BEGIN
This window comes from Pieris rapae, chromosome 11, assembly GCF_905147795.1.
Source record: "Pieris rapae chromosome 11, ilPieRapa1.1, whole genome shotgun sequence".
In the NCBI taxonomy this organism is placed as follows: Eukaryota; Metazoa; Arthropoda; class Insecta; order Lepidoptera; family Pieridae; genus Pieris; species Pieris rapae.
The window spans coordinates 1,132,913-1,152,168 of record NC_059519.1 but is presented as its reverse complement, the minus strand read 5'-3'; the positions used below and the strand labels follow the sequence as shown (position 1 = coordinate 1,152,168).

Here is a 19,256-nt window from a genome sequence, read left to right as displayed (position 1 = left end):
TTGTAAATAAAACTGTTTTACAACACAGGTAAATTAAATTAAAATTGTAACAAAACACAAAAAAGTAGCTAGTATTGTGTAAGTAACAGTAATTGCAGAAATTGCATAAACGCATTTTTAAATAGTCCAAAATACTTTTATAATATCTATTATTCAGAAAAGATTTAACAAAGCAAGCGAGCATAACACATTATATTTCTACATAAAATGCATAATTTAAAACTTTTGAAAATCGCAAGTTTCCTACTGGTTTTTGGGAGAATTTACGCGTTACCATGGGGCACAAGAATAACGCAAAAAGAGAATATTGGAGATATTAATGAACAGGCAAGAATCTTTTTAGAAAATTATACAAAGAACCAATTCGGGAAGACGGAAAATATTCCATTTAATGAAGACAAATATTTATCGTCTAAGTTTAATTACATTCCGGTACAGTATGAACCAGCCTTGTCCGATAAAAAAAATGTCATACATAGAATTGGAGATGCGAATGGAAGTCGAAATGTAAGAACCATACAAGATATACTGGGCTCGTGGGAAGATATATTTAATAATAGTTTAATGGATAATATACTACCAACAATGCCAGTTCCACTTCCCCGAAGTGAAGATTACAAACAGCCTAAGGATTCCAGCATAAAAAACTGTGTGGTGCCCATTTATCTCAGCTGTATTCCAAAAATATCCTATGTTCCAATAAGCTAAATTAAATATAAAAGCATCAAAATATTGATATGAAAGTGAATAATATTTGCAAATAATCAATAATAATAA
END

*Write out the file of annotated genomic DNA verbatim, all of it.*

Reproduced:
This window comes from Pieris rapae, chromosome 11, assembly GCF_905147795.1.
Source record: "Pieris rapae chromosome 11, ilPieRapa1.1, whole genome shotgun sequence".
In the NCBI taxonomy this organism is placed as follows: Eukaryota; Metazoa; Arthropoda; class Insecta; order Lepidoptera; family Pieridae; genus Pieris; species Pieris rapae.
The window spans coordinates 1,132,913-1,152,168 of record NC_059519.1 but is presented as its reverse complement, the minus strand read 5'-3'; the positions used below and the strand labels follow the sequence as shown (position 1 = coordinate 1,152,168).

Here is a 19,256-nt window from a genome sequence, read left to right as displayed (position 1 = left end):
TTGTAAATAAAACTGTTTTACAACACAGGTAAATTAAATTAAAATTGTAACAAAACACAAAAAAGTAGCTAGTATTGTGTAAGTAACAGTAATTGCAGAAATTGCATAAACGCATTTTTAAATAGTCCAAAATACTTTTATAATATCTATTATTCAGAAAAGATTTAACAAAGCAAGCGAGCATAACACATTATATTTCTACATAAAATGCATAATTTAAAACTTTTGAAAATCGCAAGTTTCCTACTGGTTTTTGGGAGAATTTACGCGTTACCATGGGGCACAAGAATAACGCAAAAAGAGAATATTGGAGATATTAATGAACAGGCAAGAATCTTTTTAGAAAATTATACAAAGAACCAATTCGGGAAGACGGAAAATATTCCATTTAATGAAGACAAATATTTATCGTCTAAGTTTAATTACATTCCGGTACAGTATGAACCAGCCTTGTCCGATAAAAAAAATGTCATACATAGAATTGGAGATGCGAATGGAAGTCGAAATGTAAGAACCATACAAGATATACTGGGCTCGTGGGAAGATATATTTAATAATAGTTTAATGGATAATATACTACCAACAATGCCAGTTCCACTTCCCCGAAGTGAAGATTACAAACAGCCTAAGGATTCCAGCATAAAAAACTGTGTGGTGCCCATTTATCTCAGCTGTATTCCAAAAATATCCTATGTTCCAATAAGCTAAATTAAATATAAAAGCATCAAAATATTGATATGAAAGTGAATAATATTTGCAAATAATCAATAATAATAA